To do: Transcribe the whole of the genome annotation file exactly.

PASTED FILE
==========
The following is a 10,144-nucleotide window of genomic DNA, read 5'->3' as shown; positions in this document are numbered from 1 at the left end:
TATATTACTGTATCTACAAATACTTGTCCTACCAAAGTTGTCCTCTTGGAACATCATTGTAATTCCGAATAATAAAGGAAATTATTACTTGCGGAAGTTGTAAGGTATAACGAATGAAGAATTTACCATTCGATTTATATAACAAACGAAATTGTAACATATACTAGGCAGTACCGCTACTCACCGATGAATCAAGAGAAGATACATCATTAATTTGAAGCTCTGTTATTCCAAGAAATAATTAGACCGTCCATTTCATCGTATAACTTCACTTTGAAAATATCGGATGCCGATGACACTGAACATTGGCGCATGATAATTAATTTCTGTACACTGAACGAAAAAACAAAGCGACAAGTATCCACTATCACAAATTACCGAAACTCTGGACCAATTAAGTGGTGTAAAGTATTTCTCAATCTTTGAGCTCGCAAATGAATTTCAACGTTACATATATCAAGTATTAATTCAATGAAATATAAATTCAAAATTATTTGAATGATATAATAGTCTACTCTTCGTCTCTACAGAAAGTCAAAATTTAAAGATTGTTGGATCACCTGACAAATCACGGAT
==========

The following is a 10,144-nucleotide window of genomic DNA, read 5'->3' as shown; positions in this document are numbered from 1 at the left end:
TATATTACTGTATCTACAAATACTTGTCCTACCAAAGTTGTCCTCTTGGAACATCATTGTAATTCCGAATAATAAAGGAAATTATTACTTGCGGAAGTTGTAAGGTATAACGAATGAAGAATTTACCATTCGATTTATATAACAAACGAAATTGTAACATATACTAGGCAGTACCGCTACTCACCGATGAATCAAGAGAAGATACATCATTAATTTGAAGCTCTGTTATTCCAAGAAATAATTAGACCGTCCATTTCATCGTATAACTTCACTTTGAAAATATCGGATGCCGATGACACTGAACATTGGCGCATGATAATTAATTTCTGTACACTGAACGAAAAAACAAAGCGACAAGTATCCACTATCACAAATTACCGAAACTCTGGACCAATTAAGTGGTGTAAAGTATTTCTCAATCTTTGAGCTCGCAAATGAATTTCAACGTTACATATATCAAGTATTAATTCAATGAAATATAAATTCAAAATTATTTGAATGATATAATAGTCTACTCTTCGTCTCTACAGAAAGTCAAAATTTAAAGATTGTTGGATCACCTGACAAATCACGGAT